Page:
Sometimes known as True Rattlesnake Mound, Mound 64 is located between the railroad tracks directly south of Mounds 61 and 62. Patrick shows it as a rectangular mound with the long axis directly east-west. An 1892 photograph in the files of the Missouri Historical Society illustrates what may be this mound. It is labeled “Hayrick Mound of the Cahokia Group, Madison County, Illinois, 1892. One mile south of Cahokia Mound size 250 feet long, 12 feet wide, 50 feet [?] high.” No railroad tracks are visible in the photograph, so the mound may actually be Mound 66, but the dimensions given on the photograph are too short to be Mound 66 and the height too great.
The early maps recording this mound show it much lower. The McAdams Map of 1882 gives a height of 15 feet (4.6 meters) and the Peterson McAdams Map of 1906 only 8 feet (2.4 meters). It is difficult to know which of these is correct; for example, the dimension of 12 feet wide given on the Missouri Historical Society photo is not consistent with a mound 250 feet long and 50 feet high. Probably the width and height are reversed on the photo label. The 1966 UWM Map, which can show only portions of this mound since it is buried under the railroad tracks, suggests an east-west dimension of 73 meters (239.5 feet) and a north-south dimension of 27 meters (88.6 feet).
Moorehead wrote of Mound 64:
This lies to the extreme south of the group, fully a mile from Monks Mound, and many years ago was considerably damaged by the construction of the Baltimore and Ohio and Pennsylvania Railroads which pass on either side. Some of the earth was utilized in grading tracks. It is stated by older residents that the Baltimore and Ohio construction crew removed some two-thirds of the structure, and found a stone pipe, said to represent an eagle, about 20 inches in length. Diligent inquiry fails to indicate the present location of this specimen. The structure is composed of very heavy dark gumbo and although eight or ten test pits were dug by our crew, no pipes, skeletons, or other objects were uncovered. [Moorehead 1929: 8344]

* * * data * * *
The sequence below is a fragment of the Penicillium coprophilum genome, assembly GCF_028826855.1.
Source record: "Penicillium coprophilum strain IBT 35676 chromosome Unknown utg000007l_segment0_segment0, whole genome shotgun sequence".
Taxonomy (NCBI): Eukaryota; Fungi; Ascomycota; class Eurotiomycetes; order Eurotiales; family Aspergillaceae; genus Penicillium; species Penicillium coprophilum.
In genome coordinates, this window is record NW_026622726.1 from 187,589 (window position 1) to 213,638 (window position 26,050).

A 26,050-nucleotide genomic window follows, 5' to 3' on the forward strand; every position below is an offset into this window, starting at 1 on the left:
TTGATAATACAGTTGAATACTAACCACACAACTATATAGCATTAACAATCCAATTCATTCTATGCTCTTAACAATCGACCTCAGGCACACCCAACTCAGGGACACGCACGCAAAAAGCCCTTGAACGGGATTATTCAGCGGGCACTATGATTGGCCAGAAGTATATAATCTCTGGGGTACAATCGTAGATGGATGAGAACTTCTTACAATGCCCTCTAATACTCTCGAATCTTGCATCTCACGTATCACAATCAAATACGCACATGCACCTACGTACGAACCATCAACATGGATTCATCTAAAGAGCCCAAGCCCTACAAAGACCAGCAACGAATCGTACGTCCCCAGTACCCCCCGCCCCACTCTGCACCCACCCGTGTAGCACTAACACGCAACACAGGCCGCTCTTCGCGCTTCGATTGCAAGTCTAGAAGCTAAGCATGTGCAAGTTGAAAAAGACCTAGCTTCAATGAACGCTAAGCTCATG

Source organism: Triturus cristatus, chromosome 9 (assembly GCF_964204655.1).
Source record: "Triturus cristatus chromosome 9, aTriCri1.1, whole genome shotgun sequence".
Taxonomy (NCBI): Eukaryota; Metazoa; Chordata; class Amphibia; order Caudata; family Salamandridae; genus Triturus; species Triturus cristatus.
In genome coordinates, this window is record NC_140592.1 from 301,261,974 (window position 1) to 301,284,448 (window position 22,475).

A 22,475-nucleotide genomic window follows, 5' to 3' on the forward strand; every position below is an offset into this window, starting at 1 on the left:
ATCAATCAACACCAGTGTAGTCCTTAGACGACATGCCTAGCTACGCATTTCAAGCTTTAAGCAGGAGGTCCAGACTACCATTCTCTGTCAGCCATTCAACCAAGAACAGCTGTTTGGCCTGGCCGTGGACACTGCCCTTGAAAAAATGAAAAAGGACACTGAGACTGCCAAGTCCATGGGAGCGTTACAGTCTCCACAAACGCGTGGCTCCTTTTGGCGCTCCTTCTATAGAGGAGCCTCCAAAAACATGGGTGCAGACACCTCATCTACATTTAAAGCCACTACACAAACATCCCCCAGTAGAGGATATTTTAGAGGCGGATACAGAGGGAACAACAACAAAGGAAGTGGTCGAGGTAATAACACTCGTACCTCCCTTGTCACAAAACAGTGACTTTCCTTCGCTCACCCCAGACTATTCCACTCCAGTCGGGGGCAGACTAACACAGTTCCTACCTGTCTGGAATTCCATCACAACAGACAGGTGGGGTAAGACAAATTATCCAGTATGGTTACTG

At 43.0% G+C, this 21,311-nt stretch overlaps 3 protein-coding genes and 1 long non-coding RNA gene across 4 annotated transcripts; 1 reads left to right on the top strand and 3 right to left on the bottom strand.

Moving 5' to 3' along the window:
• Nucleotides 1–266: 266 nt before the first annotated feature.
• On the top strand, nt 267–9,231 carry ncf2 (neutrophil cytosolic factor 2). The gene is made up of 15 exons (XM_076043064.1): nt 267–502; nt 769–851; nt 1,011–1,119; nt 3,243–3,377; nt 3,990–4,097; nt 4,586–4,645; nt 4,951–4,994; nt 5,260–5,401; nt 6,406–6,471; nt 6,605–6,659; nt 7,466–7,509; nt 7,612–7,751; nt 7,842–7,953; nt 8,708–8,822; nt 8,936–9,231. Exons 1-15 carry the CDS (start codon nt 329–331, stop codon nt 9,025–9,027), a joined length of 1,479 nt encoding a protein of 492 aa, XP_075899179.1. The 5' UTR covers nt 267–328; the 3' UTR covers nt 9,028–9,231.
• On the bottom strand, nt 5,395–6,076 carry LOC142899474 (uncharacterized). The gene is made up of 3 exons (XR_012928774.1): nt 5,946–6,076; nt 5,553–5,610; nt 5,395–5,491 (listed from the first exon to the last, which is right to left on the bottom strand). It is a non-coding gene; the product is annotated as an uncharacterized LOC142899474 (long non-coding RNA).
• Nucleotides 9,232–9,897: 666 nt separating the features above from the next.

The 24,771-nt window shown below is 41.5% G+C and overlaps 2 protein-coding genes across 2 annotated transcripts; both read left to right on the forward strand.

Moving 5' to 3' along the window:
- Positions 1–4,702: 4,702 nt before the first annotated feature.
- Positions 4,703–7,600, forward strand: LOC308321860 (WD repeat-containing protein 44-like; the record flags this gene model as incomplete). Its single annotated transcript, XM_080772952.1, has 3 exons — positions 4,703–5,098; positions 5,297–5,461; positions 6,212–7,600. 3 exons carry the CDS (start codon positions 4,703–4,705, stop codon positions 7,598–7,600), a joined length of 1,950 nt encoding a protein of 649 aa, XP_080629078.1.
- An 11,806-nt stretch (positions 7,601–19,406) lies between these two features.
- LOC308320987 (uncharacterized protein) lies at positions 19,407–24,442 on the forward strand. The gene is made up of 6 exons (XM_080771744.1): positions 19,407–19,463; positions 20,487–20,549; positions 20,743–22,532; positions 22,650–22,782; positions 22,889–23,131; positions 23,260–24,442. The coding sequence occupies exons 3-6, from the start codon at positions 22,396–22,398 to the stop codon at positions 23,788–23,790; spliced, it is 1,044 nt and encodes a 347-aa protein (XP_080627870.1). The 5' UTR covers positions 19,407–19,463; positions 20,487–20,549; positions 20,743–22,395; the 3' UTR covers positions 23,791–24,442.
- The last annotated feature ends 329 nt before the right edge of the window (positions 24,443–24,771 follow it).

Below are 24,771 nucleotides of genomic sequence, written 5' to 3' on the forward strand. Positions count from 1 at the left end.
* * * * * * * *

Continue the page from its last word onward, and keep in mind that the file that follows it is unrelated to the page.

The dimensions, reported Moorehead, were:
the major axis running N87° W, and from the highest point on which, taken as BM [Bench Mark], base appears at eleven and three tenths feet. Northward from BM, the minor axis extends sixty feet; southward, the center line of the B.&0. track lies at thirty feet, and the cutting operations necessary to laying this have seriously marred the entire south half of the mound. [Moorehead 1929: 8-84]